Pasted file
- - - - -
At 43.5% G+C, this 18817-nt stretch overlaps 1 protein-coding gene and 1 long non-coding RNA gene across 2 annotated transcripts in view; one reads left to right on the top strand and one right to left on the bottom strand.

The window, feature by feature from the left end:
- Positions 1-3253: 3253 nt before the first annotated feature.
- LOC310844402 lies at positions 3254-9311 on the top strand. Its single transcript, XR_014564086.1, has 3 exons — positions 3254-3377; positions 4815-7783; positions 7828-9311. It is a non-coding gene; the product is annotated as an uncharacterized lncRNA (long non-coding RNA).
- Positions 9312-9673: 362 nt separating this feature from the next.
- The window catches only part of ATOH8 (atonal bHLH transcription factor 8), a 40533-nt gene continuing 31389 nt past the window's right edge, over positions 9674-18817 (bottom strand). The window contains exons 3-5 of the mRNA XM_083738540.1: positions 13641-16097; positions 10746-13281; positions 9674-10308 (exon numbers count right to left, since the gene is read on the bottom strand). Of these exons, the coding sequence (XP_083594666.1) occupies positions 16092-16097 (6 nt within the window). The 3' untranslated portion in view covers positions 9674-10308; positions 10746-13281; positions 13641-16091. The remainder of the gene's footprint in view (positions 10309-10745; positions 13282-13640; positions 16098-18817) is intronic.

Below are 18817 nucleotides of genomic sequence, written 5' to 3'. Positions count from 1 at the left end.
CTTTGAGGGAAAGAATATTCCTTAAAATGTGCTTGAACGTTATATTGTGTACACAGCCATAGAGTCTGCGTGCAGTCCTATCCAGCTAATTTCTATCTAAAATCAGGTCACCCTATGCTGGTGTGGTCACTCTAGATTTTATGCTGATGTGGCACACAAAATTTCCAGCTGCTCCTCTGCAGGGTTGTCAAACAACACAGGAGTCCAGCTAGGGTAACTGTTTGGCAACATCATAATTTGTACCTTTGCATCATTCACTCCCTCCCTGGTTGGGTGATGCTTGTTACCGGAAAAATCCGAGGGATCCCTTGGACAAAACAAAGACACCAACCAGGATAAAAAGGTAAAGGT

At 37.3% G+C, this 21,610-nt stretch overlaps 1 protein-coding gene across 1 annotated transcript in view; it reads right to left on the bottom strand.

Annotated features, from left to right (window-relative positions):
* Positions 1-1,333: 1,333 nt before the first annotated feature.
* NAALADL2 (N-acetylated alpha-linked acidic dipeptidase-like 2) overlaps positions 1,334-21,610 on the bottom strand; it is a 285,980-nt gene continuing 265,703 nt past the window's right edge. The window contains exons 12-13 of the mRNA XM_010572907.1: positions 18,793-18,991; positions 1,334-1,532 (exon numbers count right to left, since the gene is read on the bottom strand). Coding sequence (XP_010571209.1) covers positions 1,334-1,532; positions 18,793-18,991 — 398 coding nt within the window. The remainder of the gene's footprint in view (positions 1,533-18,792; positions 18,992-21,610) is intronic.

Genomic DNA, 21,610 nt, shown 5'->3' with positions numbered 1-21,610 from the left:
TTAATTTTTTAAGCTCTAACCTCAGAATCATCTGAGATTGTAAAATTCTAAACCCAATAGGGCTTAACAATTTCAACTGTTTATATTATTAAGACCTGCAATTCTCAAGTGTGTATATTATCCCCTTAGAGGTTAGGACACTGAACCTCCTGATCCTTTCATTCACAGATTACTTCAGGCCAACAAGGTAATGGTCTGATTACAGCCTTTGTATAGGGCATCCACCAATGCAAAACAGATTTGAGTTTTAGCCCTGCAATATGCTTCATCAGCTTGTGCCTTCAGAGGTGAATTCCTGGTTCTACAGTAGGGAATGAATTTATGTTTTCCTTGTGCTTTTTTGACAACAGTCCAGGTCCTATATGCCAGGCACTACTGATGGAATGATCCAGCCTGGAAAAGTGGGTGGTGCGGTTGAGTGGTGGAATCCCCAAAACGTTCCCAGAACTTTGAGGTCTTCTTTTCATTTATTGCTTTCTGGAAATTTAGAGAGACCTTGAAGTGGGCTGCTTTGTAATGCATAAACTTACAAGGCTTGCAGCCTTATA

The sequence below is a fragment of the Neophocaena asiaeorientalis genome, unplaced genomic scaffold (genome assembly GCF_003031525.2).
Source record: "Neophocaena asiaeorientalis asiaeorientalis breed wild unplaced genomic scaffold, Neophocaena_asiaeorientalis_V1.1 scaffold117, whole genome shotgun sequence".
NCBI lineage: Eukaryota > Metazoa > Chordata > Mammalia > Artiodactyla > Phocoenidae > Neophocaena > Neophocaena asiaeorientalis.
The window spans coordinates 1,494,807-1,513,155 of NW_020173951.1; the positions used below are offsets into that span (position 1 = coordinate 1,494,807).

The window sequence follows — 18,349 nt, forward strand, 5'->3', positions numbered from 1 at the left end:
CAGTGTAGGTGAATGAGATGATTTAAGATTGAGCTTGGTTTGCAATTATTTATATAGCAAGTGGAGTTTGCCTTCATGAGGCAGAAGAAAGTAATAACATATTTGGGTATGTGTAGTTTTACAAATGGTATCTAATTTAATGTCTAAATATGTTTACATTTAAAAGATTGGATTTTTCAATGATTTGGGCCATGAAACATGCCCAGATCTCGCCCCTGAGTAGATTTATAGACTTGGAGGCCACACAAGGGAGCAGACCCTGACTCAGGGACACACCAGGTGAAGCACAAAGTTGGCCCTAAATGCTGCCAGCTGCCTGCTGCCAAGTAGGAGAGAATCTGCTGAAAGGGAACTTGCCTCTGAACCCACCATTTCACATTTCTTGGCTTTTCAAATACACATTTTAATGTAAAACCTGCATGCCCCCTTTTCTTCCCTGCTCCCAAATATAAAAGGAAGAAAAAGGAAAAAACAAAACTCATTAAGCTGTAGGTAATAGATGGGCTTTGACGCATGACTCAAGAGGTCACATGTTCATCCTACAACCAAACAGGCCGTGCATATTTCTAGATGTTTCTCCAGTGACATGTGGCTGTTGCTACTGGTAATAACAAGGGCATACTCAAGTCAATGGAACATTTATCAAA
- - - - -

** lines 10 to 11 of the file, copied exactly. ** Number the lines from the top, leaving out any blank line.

Annotated features, from left to right (window-relative positions):
* Positions 1-1,333: 1,333 nt before the first annotated feature.